The Tribal Youth Program is a prevention program supported by the Office of Juvenile Justice and Delinquency Prevention (OJJDP) at the U.S. Department of Justice that serves at-risk American Indian and Alaska Native youth. The Tribal Youth Program provides funds to federally recognized tribes to support and enhance tribal efforts to prevent and control delinquency and improve the juvenile justice system for youth ages 10-17, largely through prevention-based afterschool programs.
The American Youth Policy Forum and OJJDP undertook a study to evaluate current Tribal Youth Programs (TYPs) and assess their needs for the future, which culminated in the publication of the report Strengthening Indian Country Through Tribal Youth Programs. This forum, which coincided with the release of the report, focused on the effects that TYPs are having on youth in Indian Country and highlighted recommendations for the Tribal Youth Program in the future.
Jeff Slowikowski, Acting Administrator for OJJDP, discussed the implementation of the Tribal Youth Program, how it has changed over time, and plans for the future. Since 1999, OJJDP has awarded grants to help tribes develop and implement culturally sensitive programs. The grants are used by the tribes to provide a wide range of services to youth that allow young people to be in safe environments, learn more about the history and culture of their tribe, and support their academic success. Slowikowski pointed out that the program currently serves 207 out of 565 federally-recognized American Indian and Alaska Native tribes; he emphasized the need for the program to expand to serve the half of the tribes without TYPs. Currently, most of the work that has been done with TYPs is in the areas of prevention for at-risk youth and intervention for court-involved youth.
The Tribal Youth Program has experienced a substantial increase in funding in recent years, as allocations grew from $10-12 million before 2008 to approximately $25 million in Fiscal Year 2009. Recently, the TYP has focused on expanding its work in the area of targeted mentoring programs; it has worked to build partnerships with Big Brothers Big Sisters of America and Boys & Girls Clubs of America to bring those programs to reservations. Another new project that the Tribal Youth Program is working on is a Tribal Juvenile Detention and Reentry Green Demonstration Program. Grantees will use activities that focus on environmental sustainability to facilitate culturally appropriate re-entry programs that provide education and training in green technologies. Two areas in which OJJDP and the TYP want to focus more in the future are helping children who have been exposed to violence and providing increased mental health and suicide prevention support to tribes. OJJDP has also placed an emphasis on funding research about the effects of TYPs on communities, so that in moving forward there is data to support effective TYPs.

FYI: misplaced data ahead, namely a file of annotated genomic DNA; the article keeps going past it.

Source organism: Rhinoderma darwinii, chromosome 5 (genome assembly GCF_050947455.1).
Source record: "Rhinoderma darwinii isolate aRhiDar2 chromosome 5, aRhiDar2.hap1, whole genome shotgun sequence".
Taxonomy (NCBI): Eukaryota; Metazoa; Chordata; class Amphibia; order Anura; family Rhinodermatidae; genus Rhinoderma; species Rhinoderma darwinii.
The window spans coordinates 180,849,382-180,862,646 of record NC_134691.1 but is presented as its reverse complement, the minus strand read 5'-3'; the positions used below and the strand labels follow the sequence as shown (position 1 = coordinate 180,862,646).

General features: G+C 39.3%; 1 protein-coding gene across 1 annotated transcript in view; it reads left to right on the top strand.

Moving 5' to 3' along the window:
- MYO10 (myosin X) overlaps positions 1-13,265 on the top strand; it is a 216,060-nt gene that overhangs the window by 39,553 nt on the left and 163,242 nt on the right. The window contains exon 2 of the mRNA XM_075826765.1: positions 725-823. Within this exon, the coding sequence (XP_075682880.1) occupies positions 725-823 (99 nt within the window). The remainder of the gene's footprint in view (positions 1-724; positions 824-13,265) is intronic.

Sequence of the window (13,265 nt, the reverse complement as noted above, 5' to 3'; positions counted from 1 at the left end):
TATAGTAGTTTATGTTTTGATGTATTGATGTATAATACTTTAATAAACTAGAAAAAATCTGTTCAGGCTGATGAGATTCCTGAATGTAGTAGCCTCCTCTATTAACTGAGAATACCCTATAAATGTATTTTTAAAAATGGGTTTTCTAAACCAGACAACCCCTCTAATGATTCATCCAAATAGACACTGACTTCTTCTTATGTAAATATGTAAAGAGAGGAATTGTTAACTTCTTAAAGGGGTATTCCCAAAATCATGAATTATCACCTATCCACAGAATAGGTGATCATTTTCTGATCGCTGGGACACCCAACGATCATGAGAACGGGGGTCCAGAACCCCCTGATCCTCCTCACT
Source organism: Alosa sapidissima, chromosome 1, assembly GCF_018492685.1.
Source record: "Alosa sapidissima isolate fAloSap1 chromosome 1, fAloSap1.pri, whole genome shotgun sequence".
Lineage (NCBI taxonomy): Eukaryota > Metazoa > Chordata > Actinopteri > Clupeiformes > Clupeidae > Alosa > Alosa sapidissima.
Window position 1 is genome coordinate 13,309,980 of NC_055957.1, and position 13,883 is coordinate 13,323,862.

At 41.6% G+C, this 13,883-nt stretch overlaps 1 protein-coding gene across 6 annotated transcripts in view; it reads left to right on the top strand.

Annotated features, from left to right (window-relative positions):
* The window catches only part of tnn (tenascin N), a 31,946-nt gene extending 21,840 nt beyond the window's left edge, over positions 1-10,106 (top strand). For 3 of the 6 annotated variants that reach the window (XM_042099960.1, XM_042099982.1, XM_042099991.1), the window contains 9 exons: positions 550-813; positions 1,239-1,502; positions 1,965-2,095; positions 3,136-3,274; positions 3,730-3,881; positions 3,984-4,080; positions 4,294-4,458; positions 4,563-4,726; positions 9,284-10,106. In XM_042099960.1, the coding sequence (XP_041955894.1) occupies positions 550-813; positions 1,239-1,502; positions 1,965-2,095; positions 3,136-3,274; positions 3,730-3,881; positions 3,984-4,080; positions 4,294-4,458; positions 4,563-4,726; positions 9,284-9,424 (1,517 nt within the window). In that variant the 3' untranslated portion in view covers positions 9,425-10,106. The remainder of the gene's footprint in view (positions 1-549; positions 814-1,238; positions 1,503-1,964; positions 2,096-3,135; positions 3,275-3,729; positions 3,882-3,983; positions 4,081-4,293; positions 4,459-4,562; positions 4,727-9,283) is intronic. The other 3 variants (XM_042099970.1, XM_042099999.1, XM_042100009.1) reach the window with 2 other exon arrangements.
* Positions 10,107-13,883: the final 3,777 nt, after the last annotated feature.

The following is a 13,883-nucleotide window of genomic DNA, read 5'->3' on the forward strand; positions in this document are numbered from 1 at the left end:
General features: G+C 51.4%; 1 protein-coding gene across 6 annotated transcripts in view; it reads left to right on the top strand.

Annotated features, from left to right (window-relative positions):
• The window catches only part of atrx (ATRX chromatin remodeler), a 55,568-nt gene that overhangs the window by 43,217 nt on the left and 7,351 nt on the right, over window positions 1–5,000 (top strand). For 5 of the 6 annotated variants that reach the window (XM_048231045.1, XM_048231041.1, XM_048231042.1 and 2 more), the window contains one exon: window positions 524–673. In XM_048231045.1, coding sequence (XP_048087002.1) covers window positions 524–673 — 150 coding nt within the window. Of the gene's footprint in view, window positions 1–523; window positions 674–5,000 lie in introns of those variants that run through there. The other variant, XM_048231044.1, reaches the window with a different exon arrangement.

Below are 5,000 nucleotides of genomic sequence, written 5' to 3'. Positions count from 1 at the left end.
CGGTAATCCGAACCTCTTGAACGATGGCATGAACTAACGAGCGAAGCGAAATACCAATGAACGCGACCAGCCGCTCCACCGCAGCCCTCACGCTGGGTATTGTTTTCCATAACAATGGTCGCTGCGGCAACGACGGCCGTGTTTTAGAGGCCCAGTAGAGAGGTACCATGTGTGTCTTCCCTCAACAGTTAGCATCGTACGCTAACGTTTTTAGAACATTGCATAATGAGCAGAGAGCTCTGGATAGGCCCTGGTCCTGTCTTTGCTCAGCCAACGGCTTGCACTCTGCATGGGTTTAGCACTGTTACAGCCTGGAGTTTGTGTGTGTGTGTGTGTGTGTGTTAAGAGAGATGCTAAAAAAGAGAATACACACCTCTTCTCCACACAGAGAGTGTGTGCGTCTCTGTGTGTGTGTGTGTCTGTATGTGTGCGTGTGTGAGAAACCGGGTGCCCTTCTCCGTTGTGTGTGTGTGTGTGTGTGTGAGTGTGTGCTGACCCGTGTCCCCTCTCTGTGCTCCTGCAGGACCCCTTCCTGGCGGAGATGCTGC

Laura Ansera, the Tribal Programs Coordinator for OJJDP, addressed challenges Native American youth and communities are facing and explained how Tribal Youth Programs can help them overcome these challenges. According to Ansera, children in Indian Country today are “at war with each other and themselves,” as evidenced by increased gang activity and high suicide rates. For American Indian youth ages 15-24, suicide rates are triple those of other minority youth. Ansera talked about feelings of hopelessness among many Native Americans, and the difficulty of maintaining their traditional cultural practices. She also addressed the high rates of physical illnesses such as diabetes and obesity among Native Americans.
To aid tribes in developing programs that would help Native American youth succeed and grow despite these challenges, OJJDP held focus groups with tribal youth and their parents. A theme that was repeated in these meetings was the fact that adults have a responsibility to give youth moral guidance and put them on the right path. TYPs have attempted to do this by reconnecting the youth to the traditional values and spiritual ways of the tribes. Ansera believes the strength of the TYP is that it works with the tribes directly and respects the spirit of the tribal organizations. It helps tribes develop programs that are right for them and builds on existing strengths and traditions. For example, some TYPs include traditional canoeing and dances, while others incorporate guided spirituality and sweat lodges. These dynamic activities create a positive force in the lives of the youth, connecting them to their history, each other, and their larger communities. The TYP is one of the few federal programs that gives funds directly to the tribes and relies heavily on the contributions of individual tribes in designing their programs.
Patrick Dunckhorst, a Program Manager with the Demonstration Programs Division of OJJDP, spoke about funding the TYP and future goals of expansion for the program. Dunckhorst addressed the challenges to Native youth; he highlighted the high rate of comorbidity of mental health issues and drug and alcohol use in this population.